Newspapers billed the May 23 event as the “gala” opening night of Horton’s fifth season, a program that did not feature “three of his popular pieces” but rather the debut of three new productions, including adaptations of Duke Ellington’s Liberian Suite and Federico García Lorca’s play Yerma. 22 Given the surplus of a Mattachine contingent attending Horton’s opening night, why wouldn’t the gala have sold out? In light of this, the May 16 performance date recorded by Gernreich should be considered. While a performance that night might have stretched the capacity of Horton’s company just a week before its season premiere, a program of Horton’s standard repertory might have been feasible.
Setting aside the actual date of the performance, the May 7 notes recorded by Gernreich read: “Fund drive $46.00 turned in. Reaction to Horton tickets mild. Guy mentions reaction by people to literature—Communist propaganda. Moderation and explanation by Second Order.” (Gernreich Papers 112:1) Also in May, Hay recalled that “in the middle of the [Mattachine] fund campaigns” Paul Benard, who at some point opposed the Jennings campaign, “panicked off to Mexico.” 23 Hay scheduled his own private fundraiser for Friday, June 13 at which he’d play some “exciting but little-known recordings,” proceeds from which would go to the purchase of a mimeograph printer; donation: $1.00. 24 In the end, the Citizens’ Committee fundraising brought in only half of its $3,000 goal—still enough to defend Jennings and purchase ten trial transcripts, writes Timmons (1990, 167).
A post-trial missive to supporters was less rosy. While pledges were generous during the initial drive, they unfortunately exceeded the cash contributions by more than $2,000. A final audit of the Committee’s funds as of the end of June showed $2,913 pledged but only $860.96 actually collected. 25
Just as there was some confusion regarding the date of Jennings’s arrest, there is slight variance regarding the date of his trial. There appear to have been at least two continuances. 26 And the local press doesn’t seem to be of help in this regard. C. Todd White, writes (2009, 27) that “newspapers did little to cover the trial,” without providing an example of even scanty reportage. Edward Alwood (1996, 28) interviewed Jennings, who said that Harry Hay dangled the carrot of prospective press coverage during their Brown Derby breakfast, but “the papers ignored us,” Jennings said. Historian Jonathan Katz writes (1976, 415) that Hay recalled that not one media representative attended the trial. “We notified every journal [and] newspaper that we knew about, radio stations and TV stations, such as they were, and no one ever printed a line,” Hay told Tuchman (1987, 184), adding, “It was a total conspiracy of silence, a total blackout, except what we were printing.”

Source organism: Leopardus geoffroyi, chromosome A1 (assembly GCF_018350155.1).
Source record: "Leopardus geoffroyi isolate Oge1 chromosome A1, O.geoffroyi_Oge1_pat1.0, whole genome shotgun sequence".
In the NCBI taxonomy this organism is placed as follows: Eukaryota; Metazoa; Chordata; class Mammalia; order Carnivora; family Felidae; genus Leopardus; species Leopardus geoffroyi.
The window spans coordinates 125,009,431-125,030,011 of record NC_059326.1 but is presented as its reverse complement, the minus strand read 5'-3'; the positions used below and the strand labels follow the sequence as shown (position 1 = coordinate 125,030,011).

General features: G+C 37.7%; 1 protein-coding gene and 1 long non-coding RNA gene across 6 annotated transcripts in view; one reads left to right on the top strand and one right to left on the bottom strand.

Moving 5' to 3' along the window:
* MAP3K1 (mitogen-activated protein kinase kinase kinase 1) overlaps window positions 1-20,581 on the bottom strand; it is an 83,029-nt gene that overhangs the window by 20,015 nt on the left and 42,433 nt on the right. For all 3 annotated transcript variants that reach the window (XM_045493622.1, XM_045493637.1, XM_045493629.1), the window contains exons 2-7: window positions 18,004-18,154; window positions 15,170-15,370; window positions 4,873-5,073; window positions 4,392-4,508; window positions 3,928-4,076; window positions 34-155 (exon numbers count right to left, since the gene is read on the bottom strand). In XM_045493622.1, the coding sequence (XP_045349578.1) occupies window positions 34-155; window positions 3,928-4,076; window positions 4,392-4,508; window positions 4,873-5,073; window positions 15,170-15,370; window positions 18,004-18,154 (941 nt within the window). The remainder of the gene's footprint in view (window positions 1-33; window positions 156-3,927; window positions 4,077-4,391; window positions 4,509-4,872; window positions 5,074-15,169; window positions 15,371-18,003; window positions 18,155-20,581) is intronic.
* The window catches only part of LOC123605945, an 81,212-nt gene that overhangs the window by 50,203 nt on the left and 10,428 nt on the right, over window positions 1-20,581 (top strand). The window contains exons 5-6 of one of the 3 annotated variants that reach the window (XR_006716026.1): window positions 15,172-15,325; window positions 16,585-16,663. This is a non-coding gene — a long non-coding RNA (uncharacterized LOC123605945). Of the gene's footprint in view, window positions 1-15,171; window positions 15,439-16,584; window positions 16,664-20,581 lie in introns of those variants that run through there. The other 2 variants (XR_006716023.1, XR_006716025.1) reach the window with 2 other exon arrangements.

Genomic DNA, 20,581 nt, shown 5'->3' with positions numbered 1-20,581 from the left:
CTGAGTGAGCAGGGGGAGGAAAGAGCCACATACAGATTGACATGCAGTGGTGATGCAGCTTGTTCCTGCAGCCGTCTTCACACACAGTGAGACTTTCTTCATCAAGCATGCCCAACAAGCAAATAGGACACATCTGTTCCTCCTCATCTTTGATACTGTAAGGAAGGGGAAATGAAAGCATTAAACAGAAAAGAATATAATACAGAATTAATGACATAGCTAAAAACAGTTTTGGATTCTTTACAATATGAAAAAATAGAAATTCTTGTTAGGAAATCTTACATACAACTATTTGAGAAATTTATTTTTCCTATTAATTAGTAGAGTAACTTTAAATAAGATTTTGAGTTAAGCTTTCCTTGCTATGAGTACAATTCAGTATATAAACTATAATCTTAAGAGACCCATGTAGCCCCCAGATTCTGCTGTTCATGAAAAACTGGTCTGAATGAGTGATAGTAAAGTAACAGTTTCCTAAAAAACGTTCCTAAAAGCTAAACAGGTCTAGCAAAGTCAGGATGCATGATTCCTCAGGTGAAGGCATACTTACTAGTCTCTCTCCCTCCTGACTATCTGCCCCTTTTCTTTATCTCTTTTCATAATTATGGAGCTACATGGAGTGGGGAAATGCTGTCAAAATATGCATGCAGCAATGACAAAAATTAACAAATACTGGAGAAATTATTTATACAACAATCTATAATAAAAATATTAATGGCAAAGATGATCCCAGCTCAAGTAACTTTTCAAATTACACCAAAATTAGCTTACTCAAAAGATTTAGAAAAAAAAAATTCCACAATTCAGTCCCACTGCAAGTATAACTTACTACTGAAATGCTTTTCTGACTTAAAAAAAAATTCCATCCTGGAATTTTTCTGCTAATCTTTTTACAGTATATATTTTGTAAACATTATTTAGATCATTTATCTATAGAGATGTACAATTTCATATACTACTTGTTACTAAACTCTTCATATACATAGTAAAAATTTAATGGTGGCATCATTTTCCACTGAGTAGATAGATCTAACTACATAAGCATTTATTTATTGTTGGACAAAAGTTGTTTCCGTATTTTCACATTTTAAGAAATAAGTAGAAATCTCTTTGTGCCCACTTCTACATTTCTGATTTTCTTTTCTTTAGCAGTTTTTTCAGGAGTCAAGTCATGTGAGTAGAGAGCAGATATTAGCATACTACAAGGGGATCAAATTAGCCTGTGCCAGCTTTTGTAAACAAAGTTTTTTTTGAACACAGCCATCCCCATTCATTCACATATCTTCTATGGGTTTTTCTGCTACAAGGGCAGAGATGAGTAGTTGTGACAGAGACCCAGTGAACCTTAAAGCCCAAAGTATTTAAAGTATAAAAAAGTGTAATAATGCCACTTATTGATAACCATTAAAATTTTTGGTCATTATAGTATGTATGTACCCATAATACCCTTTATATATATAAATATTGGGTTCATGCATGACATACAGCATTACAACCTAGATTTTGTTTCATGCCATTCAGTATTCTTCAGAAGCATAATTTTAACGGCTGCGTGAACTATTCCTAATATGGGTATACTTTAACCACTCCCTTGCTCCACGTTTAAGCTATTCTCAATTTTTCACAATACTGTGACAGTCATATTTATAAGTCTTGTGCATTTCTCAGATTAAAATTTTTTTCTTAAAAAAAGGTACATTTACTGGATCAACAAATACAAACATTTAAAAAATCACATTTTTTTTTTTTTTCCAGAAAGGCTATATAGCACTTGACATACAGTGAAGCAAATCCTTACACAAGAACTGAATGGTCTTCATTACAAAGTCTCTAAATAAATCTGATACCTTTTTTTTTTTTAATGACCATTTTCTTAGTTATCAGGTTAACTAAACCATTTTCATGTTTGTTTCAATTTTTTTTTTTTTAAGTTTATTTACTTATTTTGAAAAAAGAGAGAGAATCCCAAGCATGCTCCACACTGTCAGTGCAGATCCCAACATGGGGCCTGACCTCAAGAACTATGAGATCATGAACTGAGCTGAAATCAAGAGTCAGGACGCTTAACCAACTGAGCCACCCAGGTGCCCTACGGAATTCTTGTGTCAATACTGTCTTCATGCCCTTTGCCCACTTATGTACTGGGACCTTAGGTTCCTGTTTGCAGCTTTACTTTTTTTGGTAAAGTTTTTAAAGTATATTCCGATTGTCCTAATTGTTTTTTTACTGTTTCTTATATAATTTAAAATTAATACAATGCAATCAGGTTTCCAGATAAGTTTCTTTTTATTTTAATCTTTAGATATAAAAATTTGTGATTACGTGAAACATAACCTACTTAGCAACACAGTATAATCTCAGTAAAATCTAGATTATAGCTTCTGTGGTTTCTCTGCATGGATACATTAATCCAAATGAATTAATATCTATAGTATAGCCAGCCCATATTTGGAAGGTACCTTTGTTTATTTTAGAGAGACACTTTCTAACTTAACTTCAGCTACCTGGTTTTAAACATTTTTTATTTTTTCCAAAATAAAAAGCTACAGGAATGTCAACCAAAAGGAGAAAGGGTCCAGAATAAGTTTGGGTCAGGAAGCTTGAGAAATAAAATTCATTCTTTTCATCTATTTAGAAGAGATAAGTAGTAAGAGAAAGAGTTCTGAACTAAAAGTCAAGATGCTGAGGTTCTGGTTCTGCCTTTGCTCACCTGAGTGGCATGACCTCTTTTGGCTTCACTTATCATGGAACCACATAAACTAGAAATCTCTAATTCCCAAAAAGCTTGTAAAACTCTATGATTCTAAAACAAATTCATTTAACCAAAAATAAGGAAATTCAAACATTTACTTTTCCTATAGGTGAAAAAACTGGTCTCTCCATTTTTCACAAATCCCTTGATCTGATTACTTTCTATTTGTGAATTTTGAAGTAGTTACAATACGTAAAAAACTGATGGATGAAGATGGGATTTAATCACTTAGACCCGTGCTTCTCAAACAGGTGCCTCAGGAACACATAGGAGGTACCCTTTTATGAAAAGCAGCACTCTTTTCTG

A post-trial leaflet issued by the Citizens’ Committee leads off, “You didn’t see it in the papers, but it could—and did—happen in L.A.” 27
Historian John D’Emilio (1983, 71 n31) gives the trial’s opening as Monday, June 23, 1952, based on a letter Hay wrote on the subject that October. 28 But the same FBI report that dates Jennings’s arrest also contains the following: “[3-letter redaction] advised that [Jennings] went to trial on July 23, 1952, in Division 26 of Municipal Court before Judge HUNT […]” (FBI 1953, 21). ‘July’ in the report is a typographical error, as confirmed below.
A few months after the trial, Jennings (1953, 13) described it as being “a surprise.”
The attorney […] made a brilliant opening statement to the jury in which he pointed out that homosexuality and lasciviousness are not identical after stating that his client was admittedly homosexual, that no fine line separates the variations of sexual inclinations and the only true pervert in court room was the arresting officer. He asked, however, that the jury feel no prejudice merely because I’d been arrested: these two officers weren’t necessarily guilty of the charges of beating another prisoner merely because they were so accused; it would take a trial to do that and theirs was coming the next day.
That this last statement was allowed to stand without objection, even in an opening statement, is not recorded. The two officers mentioned by Shibley actually were tried beginning on June 24, as discussed below, so the FBI report cited above is in error, off by a month.
Jennings’s attorney Shibley called the officers—arresting and witnessing—to the stand, but their testimonies contradicted each other and/or their depositions. In his obituary for Jennings, Paul Herrera writes, “Shibley pointed out that the arresting officer’s story was inconsistent with that of the witness […].” 29 Regarding the “witness,” Jennings writes (1953, 12) that this individual—the arresting officer’s partner—was not on the scene: “We walked all the way back to the park before finding him.” Chuck Rowland recalled:
You know, when an arrest is made, there have to be two policemen present. There was no second person present. Dale never saw a second policeman, until he was actually taken to the police car and taken down to the police station. Then there was another guy in it, who had been parked in the police car four blocks away or something, who hadn’t been a part of this at all. (Mattachine 1986)